How to Decipher Your Short Sale Approval Letter

You’ve found a short sale buyer for your home. In order for your sale to go forward, you need to get your bank’s approval. Since your lender is losing money on the sale, they have very specific requirements that you must meet before they will approve the short sale of your home.

First, we present the buyer’s offer to your bank. Prepare for the process to take some time. There is a lot of documentation required, and usually a series of negotiations with the bank. Don’t worry – we’ll walk you through the entire process.

When the approval letter arrives from the bank, many homeowners think the deal is done. This is when it is critical for a professional to review the approval letter with you to make sure your letter gives you the best deal and protects your rights against the bank. Our experienced real estate attorney partners will work with you to get the best possible resolution. There is no charge to you for this service.

Here is an overview of questions that are part of the short sale approval letter review from our partner, Lambros Politis, Lead Counsel and debt settlement specialist at Ark Law Group.

  1. Will the bank waive any deficiency?

    A deficiency waiver means that your lender will forgive any debt that remains after the sale closes. This is essential. In fact, it’s why you’re selling your home.

    Every lender uses different, highly specific language to indicate whether they will forgive your debt. Sometimes it’s in complicated language that’s hard to interpret. Each investor and each bank has their own way of saying things. The letter may state that they will report to credit agencies that the debt was settled for less than the amount owed. That’s not enough to be sure that they won’t come back and ask for more money. You want them to say in writing that they will also waive any deficiency. You can’t rely on anything that you heard in a phone conversation with your lender. It must either be in the approval letter or in a separate affidavit.

  2. Does the letter reflect the most recent offer?

    Your bank may add conditions you weren’t expecting to the approval letter. They may not agree to pay fees that you expected them to pay. They may even change the purchase price. The lender is saying, Sure, you can have your short sale, as long as you do these other things. Sometimes, they change things without telling you, so you’ll want to match what you asked for against what they approved to make sure you got what you expected.

  3. Does the letter require additional money from you?

    Many approval letters will also say that they require an additional amount of money from you (the homeowner) at closing. This may look like: “$X,XXX lump sum cash contribution from the seller is due at closing.” If this is the case, you should have been told about it during the negotiation process. You can request to have this removed – but you’ll want to deal with this well before closing.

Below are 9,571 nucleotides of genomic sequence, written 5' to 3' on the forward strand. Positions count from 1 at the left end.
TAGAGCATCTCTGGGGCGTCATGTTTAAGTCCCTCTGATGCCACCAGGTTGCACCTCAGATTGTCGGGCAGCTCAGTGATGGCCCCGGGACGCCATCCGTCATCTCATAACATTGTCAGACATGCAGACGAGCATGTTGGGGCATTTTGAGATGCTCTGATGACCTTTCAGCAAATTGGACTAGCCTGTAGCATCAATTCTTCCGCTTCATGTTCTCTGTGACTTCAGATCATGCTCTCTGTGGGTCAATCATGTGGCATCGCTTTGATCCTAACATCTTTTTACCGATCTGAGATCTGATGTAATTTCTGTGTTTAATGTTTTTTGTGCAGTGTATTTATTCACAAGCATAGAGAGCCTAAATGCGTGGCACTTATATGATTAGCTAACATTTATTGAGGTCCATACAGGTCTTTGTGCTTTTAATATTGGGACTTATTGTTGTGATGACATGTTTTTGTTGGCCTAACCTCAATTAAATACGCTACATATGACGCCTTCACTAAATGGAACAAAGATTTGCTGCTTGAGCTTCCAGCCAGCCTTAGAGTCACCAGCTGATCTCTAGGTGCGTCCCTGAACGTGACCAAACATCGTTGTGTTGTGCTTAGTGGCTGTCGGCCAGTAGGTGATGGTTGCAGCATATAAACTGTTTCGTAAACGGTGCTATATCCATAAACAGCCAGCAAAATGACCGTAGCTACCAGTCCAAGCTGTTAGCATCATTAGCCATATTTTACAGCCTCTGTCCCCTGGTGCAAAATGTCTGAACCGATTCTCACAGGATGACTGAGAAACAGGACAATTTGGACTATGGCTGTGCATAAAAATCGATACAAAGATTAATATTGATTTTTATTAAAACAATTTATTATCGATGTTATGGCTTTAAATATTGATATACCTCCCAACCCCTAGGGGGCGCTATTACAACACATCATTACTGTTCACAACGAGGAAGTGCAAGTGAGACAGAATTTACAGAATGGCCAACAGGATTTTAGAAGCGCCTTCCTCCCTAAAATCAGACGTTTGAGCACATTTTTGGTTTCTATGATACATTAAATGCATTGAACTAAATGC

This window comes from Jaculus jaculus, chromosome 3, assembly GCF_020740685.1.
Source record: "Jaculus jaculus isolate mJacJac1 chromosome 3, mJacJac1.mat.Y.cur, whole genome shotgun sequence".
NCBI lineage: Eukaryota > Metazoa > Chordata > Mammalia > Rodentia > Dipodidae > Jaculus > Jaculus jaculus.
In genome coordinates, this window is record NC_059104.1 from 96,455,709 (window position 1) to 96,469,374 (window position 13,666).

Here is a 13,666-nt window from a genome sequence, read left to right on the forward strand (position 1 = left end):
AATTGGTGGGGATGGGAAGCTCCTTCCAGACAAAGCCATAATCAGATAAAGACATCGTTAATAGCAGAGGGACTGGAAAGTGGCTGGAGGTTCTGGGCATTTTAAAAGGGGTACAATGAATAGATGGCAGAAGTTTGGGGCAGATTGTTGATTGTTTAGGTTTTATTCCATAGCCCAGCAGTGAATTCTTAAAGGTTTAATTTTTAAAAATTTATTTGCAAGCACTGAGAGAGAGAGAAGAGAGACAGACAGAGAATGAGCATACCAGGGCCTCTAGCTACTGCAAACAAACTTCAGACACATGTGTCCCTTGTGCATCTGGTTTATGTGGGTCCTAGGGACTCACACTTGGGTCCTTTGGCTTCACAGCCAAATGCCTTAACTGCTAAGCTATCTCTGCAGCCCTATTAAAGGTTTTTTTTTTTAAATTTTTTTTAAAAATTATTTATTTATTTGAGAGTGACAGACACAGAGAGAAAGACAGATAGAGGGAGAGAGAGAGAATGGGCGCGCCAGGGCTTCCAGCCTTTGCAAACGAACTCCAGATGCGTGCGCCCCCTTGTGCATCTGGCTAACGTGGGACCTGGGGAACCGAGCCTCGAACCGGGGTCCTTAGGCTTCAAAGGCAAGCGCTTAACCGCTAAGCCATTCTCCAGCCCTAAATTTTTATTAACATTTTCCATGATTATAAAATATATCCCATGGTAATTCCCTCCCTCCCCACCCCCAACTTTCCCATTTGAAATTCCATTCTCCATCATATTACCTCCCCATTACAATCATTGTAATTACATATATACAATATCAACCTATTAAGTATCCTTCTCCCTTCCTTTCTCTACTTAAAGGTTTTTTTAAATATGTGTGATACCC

4. Is the lender requiring you to sign a promissory note?

    Your lender may agree to the short sale, but then make it a condition that you sign a new loan agreement. They can sneak this into an approval letter without being obvious, and it could mean you aren’t truly getting out of debt.

  5. Are there any caps on closing costs?

    Because you’re going through financial difficulties, you will ask your lender to pay the customary closing costs the seller would normally pay, e.g. title fees, escrow fees, property taxes, etc. The lender will then take those fees out of the proceeds of the sale. Sometimes lenders will put a cap on what they are willing to pay for closing costs. Some banks will cap what they will pay for escrow fees, homeowners association fees or utilities.

    When we are aware of these caps, we find a way to negotiate with the lender or the other parties to make sure everything is taken care of ahead of time. If you don’t realize this is an issue until closing, you may not be able to get your short sale done.

  6. Has the lender limited what can be paid to junior lienholders?

    When you get a mortgage, your lender puts a lien on your property – meaning they can legally foreclose if you default on the loan. If you take out a second mortgage or home equity loan, the second lender acquires a lien too, and is called a junior lienholder. The first mortgage lender is senior. Any other liens on the property are also junior lienholders to the primary lender.

    The senior lienholder has more rights than the junior lienholders to the proceeds of the short sale. And they can control whether money can be paid to any subordinate lienholders. Typically, senior lienholders give junior lienholders some money and the junior lienholders take it. However, if the approval letter says there’s a maximum amount that can go to a junior lienholder, when the sale closes that’s all that can be paid. If your junior lienholder wants more, there may be a problem with allowing the additional money to be contributed. Senior lienholders want to receive as much money as they can, and sometimes they refuse to let people pay junior lienholders. There is language in your approval letter that will say this. Be on the lookout for junior lienholder limitations.

As you can see, the short sale approval process is very complex and should be reviewed by an experienced real estate attorney. We’re here to help! And there is no charge to you for our service.

Call us at 425-381-2233, or email us to schedule your free, confidential real estate attorney consultation.

, , , , ,